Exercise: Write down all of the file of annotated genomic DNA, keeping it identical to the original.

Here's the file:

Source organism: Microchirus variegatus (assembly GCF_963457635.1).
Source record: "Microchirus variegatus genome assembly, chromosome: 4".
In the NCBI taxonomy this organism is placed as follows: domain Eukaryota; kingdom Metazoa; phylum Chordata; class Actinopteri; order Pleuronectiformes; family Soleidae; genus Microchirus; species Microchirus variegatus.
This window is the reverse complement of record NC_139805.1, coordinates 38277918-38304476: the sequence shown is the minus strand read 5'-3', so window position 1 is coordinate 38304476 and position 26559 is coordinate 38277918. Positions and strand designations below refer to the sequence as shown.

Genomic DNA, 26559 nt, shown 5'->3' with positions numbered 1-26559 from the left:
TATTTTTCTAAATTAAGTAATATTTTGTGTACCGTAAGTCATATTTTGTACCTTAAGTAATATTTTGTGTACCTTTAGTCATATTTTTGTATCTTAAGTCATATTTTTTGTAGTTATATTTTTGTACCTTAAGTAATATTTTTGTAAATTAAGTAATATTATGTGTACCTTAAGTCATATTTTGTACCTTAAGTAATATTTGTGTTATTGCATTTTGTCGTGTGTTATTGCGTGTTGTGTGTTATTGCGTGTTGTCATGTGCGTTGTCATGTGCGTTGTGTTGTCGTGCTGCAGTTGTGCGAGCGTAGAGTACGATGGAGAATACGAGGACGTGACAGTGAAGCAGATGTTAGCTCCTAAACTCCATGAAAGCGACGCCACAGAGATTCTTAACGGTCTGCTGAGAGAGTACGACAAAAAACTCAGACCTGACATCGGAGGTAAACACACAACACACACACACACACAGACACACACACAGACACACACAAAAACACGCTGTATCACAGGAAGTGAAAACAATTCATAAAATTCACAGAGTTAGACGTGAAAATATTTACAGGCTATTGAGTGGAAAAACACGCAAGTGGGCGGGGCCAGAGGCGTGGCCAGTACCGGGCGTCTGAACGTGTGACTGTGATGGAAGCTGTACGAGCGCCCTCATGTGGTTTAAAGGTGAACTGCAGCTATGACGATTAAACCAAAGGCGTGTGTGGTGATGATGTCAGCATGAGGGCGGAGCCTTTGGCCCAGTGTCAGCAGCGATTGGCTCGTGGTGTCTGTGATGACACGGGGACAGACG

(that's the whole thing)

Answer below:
Source organism: Microchirus variegatus (assembly GCF_963457635.1).
Source record: "Microchirus variegatus genome assembly, chromosome: 4".
In the NCBI taxonomy this organism is placed as follows: domain Eukaryota; kingdom Metazoa; phylum Chordata; class Actinopteri; order Pleuronectiformes; family Soleidae; genus Microchirus; species Microchirus variegatus.
This window is the reverse complement of record NC_139805.1, coordinates 38277918-38304476: the sequence shown is the minus strand read 5'-3', so window position 1 is coordinate 38304476 and position 26559 is coordinate 38277918. Positions and strand designations below refer to the sequence as shown.

Genomic DNA, 26559 nt, shown 5'->3' with positions numbered 1-26559 from the left:
TATTTTTCTAAATTAAGTAATATTTTGTGTACCGTAAGTCATATTTTGTACCTTAAGTAATATTTTGTGTACCTTTAGTCATATTTTTGTATCTTAAGTCATATTTTTTGTAGTTATATTTTTGTACCTTAAGTAATATTTTTGTAAATTAAGTAATATTATGTGTACCTTAAGTCATATTTTGTACCTTAAGTAATATTTGTGTTATTGCATTTTGTCGTGTGTTATTGCGTGTTGTGTGTTATTGCGTGTTGTCATGTGCGTTGTCATGTGCGTTGTGTTGTCGTGCTGCAGTTGTGCGAGCGTAGAGTACGATGGAGAATACGAGGACGTGACAGTGAAGCAGATGTTAGCTCCTAAACTCCATGAAAGCGACGCCACAGAGATTCTTAACGGTCTGCTGAGAGAGTACGACAAAAAACTCAGACCTGACATCGGAGGTAAACACACAACACACACACACACACAGACACACACACAGACACACACAAAAACACGCTGTATCACAGGAAGTGAAAACAATTCATAAAATTCACAGAGTTAGACGTGAAAATATTTACAGGCTATTGAGTGGAAAAACACGCAAGTGGGCGGGGCCAGAGGCGTGGCCAGTACCGGGCGTCTGAACGTGTGACTGTGATGGAAGCTGTACGAGCGCCCTCATGTGGTTTAAAGGTGAACTGCAGCTATGACGATTAAACCAAAGGCGTGTGTGGTGATGATGTCAGCATGAGGGCGGAGCCTTTGGCCCAGTGTCAGCAGCGATTGGCTCGTGGTGTCTGTGATGACACGGGGACAGACG